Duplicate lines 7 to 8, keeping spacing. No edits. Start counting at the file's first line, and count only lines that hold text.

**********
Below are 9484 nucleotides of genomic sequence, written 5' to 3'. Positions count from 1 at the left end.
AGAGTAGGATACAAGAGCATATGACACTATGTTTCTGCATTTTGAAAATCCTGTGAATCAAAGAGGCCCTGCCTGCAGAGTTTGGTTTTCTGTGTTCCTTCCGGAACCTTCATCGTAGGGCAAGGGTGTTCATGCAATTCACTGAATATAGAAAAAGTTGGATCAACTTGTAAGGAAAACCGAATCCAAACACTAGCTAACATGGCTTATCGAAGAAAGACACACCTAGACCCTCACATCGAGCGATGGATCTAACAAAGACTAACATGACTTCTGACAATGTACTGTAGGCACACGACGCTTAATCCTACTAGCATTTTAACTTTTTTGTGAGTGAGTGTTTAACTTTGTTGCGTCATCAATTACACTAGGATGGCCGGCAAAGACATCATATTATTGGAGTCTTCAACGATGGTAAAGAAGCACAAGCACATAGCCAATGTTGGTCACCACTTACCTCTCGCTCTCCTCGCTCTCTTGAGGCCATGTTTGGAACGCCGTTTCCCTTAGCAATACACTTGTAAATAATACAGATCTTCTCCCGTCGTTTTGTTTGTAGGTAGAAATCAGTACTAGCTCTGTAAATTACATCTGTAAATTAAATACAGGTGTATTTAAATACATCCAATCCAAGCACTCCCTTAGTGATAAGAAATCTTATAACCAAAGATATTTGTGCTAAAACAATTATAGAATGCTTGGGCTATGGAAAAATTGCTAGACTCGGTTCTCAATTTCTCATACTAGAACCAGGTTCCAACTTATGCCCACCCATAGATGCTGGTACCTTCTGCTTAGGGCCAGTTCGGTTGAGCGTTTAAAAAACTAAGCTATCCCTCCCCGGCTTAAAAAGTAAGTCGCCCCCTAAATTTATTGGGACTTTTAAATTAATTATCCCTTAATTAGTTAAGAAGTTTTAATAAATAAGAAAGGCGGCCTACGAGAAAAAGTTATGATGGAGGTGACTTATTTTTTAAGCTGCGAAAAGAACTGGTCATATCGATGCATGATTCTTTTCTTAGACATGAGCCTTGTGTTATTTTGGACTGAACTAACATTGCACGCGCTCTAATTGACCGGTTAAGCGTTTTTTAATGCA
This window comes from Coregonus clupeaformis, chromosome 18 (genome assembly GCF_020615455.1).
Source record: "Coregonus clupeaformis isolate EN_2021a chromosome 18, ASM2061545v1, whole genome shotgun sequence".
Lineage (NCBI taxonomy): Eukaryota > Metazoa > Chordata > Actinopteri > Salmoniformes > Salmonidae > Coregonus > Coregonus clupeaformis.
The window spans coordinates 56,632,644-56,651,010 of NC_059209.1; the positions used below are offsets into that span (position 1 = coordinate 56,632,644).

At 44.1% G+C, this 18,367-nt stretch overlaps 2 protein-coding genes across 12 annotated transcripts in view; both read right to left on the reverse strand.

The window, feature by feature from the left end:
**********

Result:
At 44.1% G+C, this 18,367-nt stretch overlaps 2 protein-coding genes across 12 annotated transcripts in view; both read right to left on the reverse strand.

The window, feature by feature from the left end: